Mark praised them for their unique business model and presented an offer of $250,000 for a 12% stake in their business. The founders were happy that Mark decided to invest as he had a lot of connections with the universities. But, they countered him with $350,000 for an 8% equity in the business. However, Mark rejected that proposal as the valuation was too much for his liking. Mark countered his own offer for the original amount he offered of $250,000, but with a 10% equity instead.

The founders talked momentarily with each other and increased the amount to $300,000 instead. Mark then reassured the founders of the value he’ll bring to the company with his connections and insisted that they consider the original offer he made before. Matt and Sam happily accepted Mark’s offer and left Shark Tank with Mark Cuban as their investor. 

Product Availability

Since this is a company that focuses on physical presence, you need to get their services from their official website. To get started, you have to sign up and then see if their services are at your respective campuses or not. If they do, then select your school and sign up for their service, which takes about 5 minutes. They charge the customers per item or per month with pricing tiers based on the item size. The customer has to pay for a minimum of 4 months. Their website also has a pricing calculator that estimates the total costs.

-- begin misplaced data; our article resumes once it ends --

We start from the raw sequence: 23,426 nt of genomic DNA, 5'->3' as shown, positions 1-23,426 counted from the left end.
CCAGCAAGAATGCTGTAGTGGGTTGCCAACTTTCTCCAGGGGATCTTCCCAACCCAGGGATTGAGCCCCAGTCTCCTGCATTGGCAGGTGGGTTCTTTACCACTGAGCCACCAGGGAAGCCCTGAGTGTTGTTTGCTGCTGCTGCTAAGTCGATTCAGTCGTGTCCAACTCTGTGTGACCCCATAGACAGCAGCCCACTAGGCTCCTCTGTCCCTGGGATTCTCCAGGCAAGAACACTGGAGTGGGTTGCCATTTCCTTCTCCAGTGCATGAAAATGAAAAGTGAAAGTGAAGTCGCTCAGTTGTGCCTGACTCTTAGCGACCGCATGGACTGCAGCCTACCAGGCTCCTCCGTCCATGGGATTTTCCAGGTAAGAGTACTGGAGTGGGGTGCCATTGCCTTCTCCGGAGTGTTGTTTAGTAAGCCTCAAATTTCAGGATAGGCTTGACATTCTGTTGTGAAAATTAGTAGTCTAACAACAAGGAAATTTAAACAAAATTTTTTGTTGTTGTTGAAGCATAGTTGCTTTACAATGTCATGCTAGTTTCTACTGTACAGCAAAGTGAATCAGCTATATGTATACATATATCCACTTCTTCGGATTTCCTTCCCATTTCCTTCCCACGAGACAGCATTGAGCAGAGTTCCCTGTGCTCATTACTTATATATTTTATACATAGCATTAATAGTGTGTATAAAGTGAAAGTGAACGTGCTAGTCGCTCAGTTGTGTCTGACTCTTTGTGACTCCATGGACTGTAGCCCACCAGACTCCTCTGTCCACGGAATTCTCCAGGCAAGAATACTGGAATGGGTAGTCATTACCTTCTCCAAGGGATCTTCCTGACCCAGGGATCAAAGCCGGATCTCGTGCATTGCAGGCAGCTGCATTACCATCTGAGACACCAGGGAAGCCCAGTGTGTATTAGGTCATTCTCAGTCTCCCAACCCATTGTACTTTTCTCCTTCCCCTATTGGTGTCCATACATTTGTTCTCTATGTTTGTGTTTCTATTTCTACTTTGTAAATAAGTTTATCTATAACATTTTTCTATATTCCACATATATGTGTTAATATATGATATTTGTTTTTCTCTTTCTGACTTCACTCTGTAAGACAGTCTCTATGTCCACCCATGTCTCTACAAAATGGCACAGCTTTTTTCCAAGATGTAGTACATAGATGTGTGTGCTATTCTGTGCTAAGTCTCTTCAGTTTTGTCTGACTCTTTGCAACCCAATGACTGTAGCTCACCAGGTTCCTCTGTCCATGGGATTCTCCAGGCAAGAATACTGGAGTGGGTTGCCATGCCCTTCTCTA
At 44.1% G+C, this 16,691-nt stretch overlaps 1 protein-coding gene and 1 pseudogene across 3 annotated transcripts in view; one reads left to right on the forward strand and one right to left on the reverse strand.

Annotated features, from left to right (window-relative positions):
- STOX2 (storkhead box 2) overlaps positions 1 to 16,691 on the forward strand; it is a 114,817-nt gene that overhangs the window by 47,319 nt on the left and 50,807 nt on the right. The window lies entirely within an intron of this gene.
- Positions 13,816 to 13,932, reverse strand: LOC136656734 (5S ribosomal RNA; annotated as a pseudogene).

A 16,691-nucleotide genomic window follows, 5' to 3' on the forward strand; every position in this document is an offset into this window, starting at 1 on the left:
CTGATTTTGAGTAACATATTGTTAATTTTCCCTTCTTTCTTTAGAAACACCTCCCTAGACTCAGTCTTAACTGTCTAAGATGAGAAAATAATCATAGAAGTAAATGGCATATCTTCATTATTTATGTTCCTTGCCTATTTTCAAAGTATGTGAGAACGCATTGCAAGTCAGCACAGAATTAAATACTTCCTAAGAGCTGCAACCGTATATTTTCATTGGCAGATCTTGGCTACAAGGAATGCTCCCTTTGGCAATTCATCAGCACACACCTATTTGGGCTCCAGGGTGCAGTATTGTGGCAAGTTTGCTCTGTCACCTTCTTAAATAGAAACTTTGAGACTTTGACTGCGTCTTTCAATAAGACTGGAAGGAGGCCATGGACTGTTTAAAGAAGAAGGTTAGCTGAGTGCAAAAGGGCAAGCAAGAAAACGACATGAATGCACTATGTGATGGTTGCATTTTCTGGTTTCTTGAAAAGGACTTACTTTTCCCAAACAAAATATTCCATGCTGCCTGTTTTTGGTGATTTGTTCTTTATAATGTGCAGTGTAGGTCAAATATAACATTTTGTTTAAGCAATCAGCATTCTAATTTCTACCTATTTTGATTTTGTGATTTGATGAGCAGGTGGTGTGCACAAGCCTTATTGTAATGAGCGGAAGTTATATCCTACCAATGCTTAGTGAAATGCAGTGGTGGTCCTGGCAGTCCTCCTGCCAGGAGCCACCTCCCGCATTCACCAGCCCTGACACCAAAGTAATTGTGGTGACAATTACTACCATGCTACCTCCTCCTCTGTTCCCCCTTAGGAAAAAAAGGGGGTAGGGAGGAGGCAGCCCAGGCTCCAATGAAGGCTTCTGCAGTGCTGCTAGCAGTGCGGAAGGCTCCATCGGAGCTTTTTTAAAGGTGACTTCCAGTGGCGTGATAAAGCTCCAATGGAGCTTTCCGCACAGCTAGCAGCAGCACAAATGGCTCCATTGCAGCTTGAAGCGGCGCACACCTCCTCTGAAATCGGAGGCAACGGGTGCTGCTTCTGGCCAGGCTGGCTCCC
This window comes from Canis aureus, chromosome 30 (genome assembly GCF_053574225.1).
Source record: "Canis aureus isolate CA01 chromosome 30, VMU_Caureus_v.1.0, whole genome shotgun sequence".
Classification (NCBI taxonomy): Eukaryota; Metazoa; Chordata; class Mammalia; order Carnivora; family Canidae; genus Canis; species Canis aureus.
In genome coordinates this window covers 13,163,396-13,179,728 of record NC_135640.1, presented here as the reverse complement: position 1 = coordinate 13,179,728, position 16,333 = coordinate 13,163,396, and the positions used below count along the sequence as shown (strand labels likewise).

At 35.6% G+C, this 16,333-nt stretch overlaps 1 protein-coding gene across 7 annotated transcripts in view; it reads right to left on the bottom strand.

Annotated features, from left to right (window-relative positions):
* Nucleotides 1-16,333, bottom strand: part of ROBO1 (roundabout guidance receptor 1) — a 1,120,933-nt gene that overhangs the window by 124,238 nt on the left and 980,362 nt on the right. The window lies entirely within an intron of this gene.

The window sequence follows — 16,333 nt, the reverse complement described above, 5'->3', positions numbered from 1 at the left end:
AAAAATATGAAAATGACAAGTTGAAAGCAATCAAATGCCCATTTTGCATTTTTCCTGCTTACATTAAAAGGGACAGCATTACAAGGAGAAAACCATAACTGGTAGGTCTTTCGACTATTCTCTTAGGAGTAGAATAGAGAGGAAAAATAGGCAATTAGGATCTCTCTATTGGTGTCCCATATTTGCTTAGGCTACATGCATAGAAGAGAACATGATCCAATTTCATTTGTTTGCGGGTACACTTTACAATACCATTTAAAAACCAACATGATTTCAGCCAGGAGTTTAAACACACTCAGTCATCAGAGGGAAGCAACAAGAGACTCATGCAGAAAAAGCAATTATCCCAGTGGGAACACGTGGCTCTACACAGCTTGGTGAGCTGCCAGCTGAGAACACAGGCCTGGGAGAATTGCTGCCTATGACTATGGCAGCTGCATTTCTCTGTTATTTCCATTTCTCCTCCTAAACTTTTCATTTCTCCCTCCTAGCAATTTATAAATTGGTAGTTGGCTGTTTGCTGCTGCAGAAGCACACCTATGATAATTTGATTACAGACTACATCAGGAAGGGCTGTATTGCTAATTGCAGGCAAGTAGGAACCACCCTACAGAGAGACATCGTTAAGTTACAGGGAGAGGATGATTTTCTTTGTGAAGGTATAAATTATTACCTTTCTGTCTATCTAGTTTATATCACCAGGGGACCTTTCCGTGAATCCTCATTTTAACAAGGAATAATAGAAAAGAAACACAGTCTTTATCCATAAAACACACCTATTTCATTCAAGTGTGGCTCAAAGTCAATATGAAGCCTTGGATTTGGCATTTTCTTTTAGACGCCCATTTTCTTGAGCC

Their services include the following:

  • Free packing supplies delivered to your door
  • Door-to-door pickup and delivery by trusted student movers
  • Secure, climate-controlled storage
  • $100 insurance per item
  • Option to ship boxes home for the summer or to your first apartment after graduation

Conclusion

Matt and Sam came on Shark Tank asking for $250,000 for a 5% ownership in their business. They were confident in their business model, with strong sales to back their claims. The founders swam with the Sharks with multiple offers at their disposal. With multiple Sharks claiming a stake in their business, including Kevin O’Leary, Daymond John, Robert, and Mark Cuban, the founders chose Mark as their lead investor. They both believed with Mark’s connections with universities, their business would thrive to new heights.